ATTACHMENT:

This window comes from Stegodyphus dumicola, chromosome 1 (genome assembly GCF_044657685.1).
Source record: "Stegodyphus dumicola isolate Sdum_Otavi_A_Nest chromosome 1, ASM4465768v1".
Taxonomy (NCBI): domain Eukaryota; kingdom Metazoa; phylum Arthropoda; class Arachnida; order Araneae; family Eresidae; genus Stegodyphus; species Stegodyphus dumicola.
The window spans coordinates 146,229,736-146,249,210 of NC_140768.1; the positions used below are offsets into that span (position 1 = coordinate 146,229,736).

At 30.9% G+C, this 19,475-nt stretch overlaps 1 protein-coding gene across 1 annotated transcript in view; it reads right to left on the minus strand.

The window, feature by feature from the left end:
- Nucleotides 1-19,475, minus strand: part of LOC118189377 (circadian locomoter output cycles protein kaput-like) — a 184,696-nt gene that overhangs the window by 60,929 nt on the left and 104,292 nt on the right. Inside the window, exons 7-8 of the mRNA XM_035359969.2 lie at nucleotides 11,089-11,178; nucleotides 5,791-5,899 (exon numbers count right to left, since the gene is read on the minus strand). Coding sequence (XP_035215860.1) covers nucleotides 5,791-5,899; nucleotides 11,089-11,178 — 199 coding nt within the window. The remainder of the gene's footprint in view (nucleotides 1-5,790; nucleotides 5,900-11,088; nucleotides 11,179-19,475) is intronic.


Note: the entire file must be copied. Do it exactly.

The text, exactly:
This window comes from Stegodyphus dumicola, chromosome 1 (genome assembly GCF_044657685.1).
Source record: "Stegodyphus dumicola isolate Sdum_Otavi_A_Nest chromosome 1, ASM4465768v1".
Taxonomy (NCBI): domain Eukaryota; kingdom Metazoa; phylum Arthropoda; class Arachnida; order Araneae; family Eresidae; genus Stegodyphus; species Stegodyphus dumicola.
The window spans coordinates 146,229,736-146,249,210 of NC_140768.1; the positions used below are offsets into that span (position 1 = coordinate 146,229,736).

At 30.9% G+C, this 19,475-nt stretch overlaps 1 protein-coding gene across 1 annotated transcript in view; it reads right to left on the minus strand.

The window, feature by feature from the left end:
- Nucleotides 1-19,475, minus strand: part of LOC118189377 (circadian locomoter output cycles protein kaput-like) — a 184,696-nt gene that overhangs the window by 60,929 nt on the left and 104,292 nt on the right. Inside the window, exons 7-8 of the mRNA XM_035359969.2 lie at nucleotides 11,089-11,178; nucleotides 5,791-5,899 (exon numbers count right to left, since the gene is read on the minus strand). Coding sequence (XP_035215860.1) covers nucleotides 5,791-5,899; nucleotides 11,089-11,178 — 199 coding nt within the window. The remainder of the gene's footprint in view (nucleotides 1-5,790; nucleotides 5,900-11,088; nucleotides 11,179-19,475) is intronic.